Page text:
Kansas' leading LGBT advocate, Kansas
Equality, has warned of “some bumps along the way to full marriage
equality” in Kansas.
The warning came a day after the
Supreme Court refused to stay a ruling striking down Kansas' ban on
gay marriage as the state pursues an appeal.
Attorney General Derek Schmidt said the
decision applies only in Douglas and Sedgwick counties, defendants in
the case, while the ACLU, which filed the lawsuit on behalf of two
plaintiff couples, said that it applies statewide.
Schmidt reiterated in a statement that
the case has been appealed to the Tenth Circuit Court of Appeals and
that the “underlying case on the merits also remains pending.”
Schmidt also filed a case with the
Kansas Supreme court, which resulted in the court ordering officials
not to issue marriage licenses to gay couples as the case proceeds.
District court clerks' offices issue
marriage licenses in Kansas, which has a 3-day waiting period.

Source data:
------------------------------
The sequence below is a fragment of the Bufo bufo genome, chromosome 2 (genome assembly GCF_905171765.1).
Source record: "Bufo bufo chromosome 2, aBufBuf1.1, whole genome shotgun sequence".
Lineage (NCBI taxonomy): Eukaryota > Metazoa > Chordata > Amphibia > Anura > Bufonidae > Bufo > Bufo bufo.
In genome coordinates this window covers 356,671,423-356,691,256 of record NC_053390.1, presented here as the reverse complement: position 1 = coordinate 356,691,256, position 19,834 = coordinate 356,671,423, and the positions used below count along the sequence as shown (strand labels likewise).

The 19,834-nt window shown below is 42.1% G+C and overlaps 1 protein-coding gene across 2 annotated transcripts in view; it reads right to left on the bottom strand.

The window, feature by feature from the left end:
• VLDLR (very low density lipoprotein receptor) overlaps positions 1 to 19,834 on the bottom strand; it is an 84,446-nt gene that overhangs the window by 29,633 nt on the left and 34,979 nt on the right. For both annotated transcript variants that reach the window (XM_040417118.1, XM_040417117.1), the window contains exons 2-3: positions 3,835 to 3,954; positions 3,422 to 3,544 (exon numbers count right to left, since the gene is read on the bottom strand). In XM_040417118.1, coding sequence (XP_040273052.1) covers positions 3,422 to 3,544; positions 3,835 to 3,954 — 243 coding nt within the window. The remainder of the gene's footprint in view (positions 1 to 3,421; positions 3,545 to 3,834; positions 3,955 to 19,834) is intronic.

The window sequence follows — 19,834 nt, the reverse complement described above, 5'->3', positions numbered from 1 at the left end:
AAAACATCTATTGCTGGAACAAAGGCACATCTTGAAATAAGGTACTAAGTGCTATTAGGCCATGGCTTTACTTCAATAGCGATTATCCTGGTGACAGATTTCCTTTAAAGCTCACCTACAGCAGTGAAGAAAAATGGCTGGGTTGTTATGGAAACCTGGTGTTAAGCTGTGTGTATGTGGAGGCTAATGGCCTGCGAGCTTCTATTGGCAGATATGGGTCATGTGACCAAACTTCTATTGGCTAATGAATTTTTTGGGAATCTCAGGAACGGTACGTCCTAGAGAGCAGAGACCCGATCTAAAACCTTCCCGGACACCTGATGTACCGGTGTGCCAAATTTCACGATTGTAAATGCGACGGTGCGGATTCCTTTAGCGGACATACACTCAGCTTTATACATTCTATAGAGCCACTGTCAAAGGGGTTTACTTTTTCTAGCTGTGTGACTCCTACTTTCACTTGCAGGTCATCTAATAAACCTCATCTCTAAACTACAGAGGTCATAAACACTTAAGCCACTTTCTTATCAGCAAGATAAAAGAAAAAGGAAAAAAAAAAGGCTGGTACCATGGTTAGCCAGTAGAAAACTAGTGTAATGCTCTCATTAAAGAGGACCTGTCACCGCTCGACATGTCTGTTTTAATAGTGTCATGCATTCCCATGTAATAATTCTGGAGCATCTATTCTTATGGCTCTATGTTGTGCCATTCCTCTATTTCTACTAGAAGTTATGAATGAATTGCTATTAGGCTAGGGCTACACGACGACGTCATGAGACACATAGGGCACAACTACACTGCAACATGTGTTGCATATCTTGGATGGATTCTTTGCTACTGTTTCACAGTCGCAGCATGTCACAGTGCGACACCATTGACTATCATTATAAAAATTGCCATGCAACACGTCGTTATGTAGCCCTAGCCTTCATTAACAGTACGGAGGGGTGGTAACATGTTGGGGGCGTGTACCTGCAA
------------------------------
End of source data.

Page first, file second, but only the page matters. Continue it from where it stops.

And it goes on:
Johnson County Court Clerk Sandra
McCurdy told the AP that she would not issue licenses to gay couples
until she hears “something from the Kansas Supreme Court.” She
said that roughly 70 applications are pending.
“Get ready for some bumps along the
way to full marriage equality,” Thomas Witt, executive director of
Equality Kansas, said in a
In Douglas County, a judge waived the
state's mandatory waiting period for three couples and said he would
continue to do so on a case-by-case basis. As of noon, only a
handful of Kansas' 105 counties were accepting marriage applications
from gay couples.
Republican Governor Sam Brownback, who
on his opposition to marriage equality, has also indicated that
he'll continue defending the state's restrictive marriage ban.